Unto Mr. and Mrs. Dixon have been born the following named: John Thomas born January 9, 1861, married Sarah Boothby, October 29, 1890, and is now living on one hundred and forty-three acres of land, which is a part of the home place, belonging to his father. Mary Ann, born September 8, 1862, was married December 13, 1887, to Perry Zimmerman and resides in Elkhorn township. Emma, born February 22, 1864, became the wife of Henry Smith on the 26th of February, 1889, and they now occupy a farm of one hundred acres belonging to her father. William, born November 19, 1865, was married February 28, 1894, to Carrie Stewart and occupies a farm of one hundred and twenty acres belonging to his father. Samuel S., who was born August 5, 1868, is living on the home farm. Job Henry, born January 19, 1872, was married August 28, 1898, to Daisy Seaborn, who was born December 30, 1874, and they now reside upon the old homestead farm of two hundred and fifty acres with his father. Rebecca E., born October 30, 1869, became the wife of Oscar Rusk, March 20, 1894, and they are living upon a farm of one hundred and twenty acres in Perry township belonging to her father. Frederick, born April 12, 1874, died February 21, 1884. George A., born October 7, 1875, is now living on a farm of one hundred and thirty-five acres, which is his father's property. He was married October 14, 1903, to Lena Turnbull. Mrs. Dixon, the mother of these children, died December 25, 1895.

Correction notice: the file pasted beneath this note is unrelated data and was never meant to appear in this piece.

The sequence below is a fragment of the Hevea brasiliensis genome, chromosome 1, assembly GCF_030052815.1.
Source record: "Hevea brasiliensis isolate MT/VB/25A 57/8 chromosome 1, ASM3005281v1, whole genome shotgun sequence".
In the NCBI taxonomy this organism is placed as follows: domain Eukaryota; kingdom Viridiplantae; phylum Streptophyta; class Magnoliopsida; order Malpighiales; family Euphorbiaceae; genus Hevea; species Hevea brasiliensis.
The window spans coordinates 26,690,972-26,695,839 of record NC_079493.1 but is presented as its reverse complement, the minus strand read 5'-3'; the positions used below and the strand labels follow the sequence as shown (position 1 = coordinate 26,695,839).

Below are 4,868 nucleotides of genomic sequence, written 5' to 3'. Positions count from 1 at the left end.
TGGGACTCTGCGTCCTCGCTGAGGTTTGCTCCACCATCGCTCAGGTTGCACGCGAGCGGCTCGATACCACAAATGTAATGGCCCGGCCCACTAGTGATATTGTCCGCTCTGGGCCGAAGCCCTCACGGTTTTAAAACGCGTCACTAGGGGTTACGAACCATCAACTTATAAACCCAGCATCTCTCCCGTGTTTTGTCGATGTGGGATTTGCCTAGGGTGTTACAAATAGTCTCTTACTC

As before stated, Mr. Dixon's first purchase of land comprised one hundred and twenty acres where he now resides. Upon the place was a log cabin enclosed by a rail fence and a few logs had been piled up and covered with straw in order to afford shelter for the team. With characteristic energy Mr. Dixon began the improvement of the property and is today the owner of one of the finest farms in Perry township. When his fine residence, erected at a cost of three thousand dollars, was destroyed by fire when it had been completed only a few years he immediately set to work and erected an even more commodious and finer residence than before and his home is now one of the attractive features in the landscape. He has large barns and sheds upon his place and the farm is a splendidly improved property. He has placed the greater part of his land under cultivation, and has made a specialty of the raising of Shropshire sheep, shorthorn cattle and good horses and swine. In all of his work he has been persistent and energetic, never brooking any obstacles that could be overcome by determined purpose and although his advantages in early life were extremely few he has made steady progress and is today one of the most prosperous farmers of his county. He has never had occasion to regret his determination to seek a home in America but has felt proud that he became an American citizen, for he found here the business opportunities he sought and in this land, unhampered by caste or class, he has made for himself an honorable name and a very desirable fortune.